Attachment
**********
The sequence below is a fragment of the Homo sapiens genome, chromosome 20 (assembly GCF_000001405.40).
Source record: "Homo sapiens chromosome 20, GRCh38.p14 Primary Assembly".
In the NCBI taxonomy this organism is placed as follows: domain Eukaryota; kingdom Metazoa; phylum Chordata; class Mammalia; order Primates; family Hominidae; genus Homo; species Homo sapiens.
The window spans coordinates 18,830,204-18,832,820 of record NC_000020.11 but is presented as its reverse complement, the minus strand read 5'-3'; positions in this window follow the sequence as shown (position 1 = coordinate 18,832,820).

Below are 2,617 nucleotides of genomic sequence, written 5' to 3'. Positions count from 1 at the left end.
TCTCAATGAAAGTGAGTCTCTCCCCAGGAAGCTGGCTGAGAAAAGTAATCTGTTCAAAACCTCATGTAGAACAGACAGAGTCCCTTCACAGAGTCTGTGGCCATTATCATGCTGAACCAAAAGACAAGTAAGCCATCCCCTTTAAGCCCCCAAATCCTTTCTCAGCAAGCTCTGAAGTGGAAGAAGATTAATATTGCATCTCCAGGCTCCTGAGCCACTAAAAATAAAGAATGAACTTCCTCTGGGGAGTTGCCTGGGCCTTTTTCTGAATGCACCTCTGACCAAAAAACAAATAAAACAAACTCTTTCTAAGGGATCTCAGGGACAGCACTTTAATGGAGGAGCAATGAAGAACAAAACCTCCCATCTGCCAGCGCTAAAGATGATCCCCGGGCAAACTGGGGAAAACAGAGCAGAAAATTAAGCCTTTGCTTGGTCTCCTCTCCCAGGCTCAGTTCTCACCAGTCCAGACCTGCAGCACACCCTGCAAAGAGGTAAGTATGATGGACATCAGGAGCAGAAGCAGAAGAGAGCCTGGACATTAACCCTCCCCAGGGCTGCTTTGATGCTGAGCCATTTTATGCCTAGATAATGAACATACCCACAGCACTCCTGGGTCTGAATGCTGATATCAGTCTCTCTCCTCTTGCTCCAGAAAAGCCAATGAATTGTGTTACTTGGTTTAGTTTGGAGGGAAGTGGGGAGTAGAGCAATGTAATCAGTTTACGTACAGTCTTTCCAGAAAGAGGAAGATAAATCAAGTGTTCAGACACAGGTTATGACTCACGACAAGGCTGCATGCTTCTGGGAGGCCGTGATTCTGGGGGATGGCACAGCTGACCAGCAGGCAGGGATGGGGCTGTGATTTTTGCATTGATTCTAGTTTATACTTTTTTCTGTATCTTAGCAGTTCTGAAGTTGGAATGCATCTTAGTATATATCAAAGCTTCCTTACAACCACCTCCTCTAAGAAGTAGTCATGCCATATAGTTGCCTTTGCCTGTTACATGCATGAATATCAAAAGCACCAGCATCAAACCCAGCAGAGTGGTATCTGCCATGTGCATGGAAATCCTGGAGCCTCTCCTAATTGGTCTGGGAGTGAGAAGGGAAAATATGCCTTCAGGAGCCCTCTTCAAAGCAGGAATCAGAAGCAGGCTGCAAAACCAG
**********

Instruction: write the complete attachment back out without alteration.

The sequence below is a fragment of the Homo sapiens genome, chromosome 20 (assembly GCF_000001405.40).
Source record: "Homo sapiens chromosome 20, GRCh38.p14 Primary Assembly".
In the NCBI taxonomy this organism is placed as follows: domain Eukaryota; kingdom Metazoa; phylum Chordata; class Mammalia; order Primates; family Hominidae; genus Homo; species Homo sapiens.
The window spans coordinates 18,830,204-18,832,820 of record NC_000020.11 but is presented as its reverse complement, the minus strand read 5'-3'; positions in this window follow the sequence as shown (position 1 = coordinate 18,832,820).

Below are 2,617 nucleotides of genomic sequence, written 5' to 3'. Positions count from 1 at the left end.
TCTCAATGAAAGTGAGTCTCTCCCCAGGAAGCTGGCTGAGAAAAGTAATCTGTTCAAAACCTCATGTAGAACAGACAGAGTCCCTTCACAGAGTCTGTGGCCATTATCATGCTGAACCAAAAGACAAGTAAGCCATCCCCTTTAAGCCCCCAAATCCTTTCTCAGCAAGCTCTGAAGTGGAAGAAGATTAATATTGCATCTCCAGGCTCCTGAGCCACTAAAAATAAAGAATGAACTTCCTCTGGGGAGTTGCCTGGGCCTTTTTCTGAATGCACCTCTGACCAAAAAACAAATAAAACAAACTCTTTCTAAGGGATCTCAGGGACAGCACTTTAATGGAGGAGCAATGAAGAACAAAACCTCCCATCTGCCAGCGCTAAAGATGATCCCCGGGCAAACTGGGGAAAACAGAGCAGAAAATTAAGCCTTTGCTTGGTCTCCTCTCCCAGGCTCAGTTCTCACCAGTCCAGACCTGCAGCACACCCTGCAAAGAGGTAAGTATGATGGACATCAGGAGCAGAAGCAGAAGAGAGCCTGGACATTAACCCTCCCCAGGGCTGCTTTGATGCTGAGCCATTTTATGCCTAGATAATGAACATACCCACAGCACTCCTGGGTCTGAATGCTGATATCAGTCTCTCTCCTCTTGCTCCAGAAAAGCCAATGAATTGTGTTACTTGGTTTAGTTTGGAGGGAAGTGGGGAGTAGAGCAATGTAATCAGTTTACGTACAGTCTTTCCAGAAAGAGGAAGATAAATCAAGTGTTCAGACACAGGTTATGACTCACGACAAGGCTGCATGCTTCTGGGAGGCCGTGATTCTGGGGGATGGCACAGCTGACCAGCAGGCAGGGATGGGGCTGTGATTTTTGCATTGATTCTAGTTTATACTTTTTTCTGTATCTTAGCAGTTCTGAAGTTGGAATGCATCTTAGTATATATCAAAGCTTCCTTACAACCACCTCCTCTAAGAAGTAGTCATGCCATATAGTTGCCTTTGCCTGTTACATGCATGAATATCAAAAGCACCAGCATCAAACCCAGCAGAGTGGTATCTGCCATGTGCATGGAAATCCTGGAGCCTCTCCTAATTGGTCTGGGAGTGAGAAGGGAAAATATGCCTTCAGGAGCCCTCTTCAAAGCAGGAATCAGAAGCAGGCTGCAAAACCAG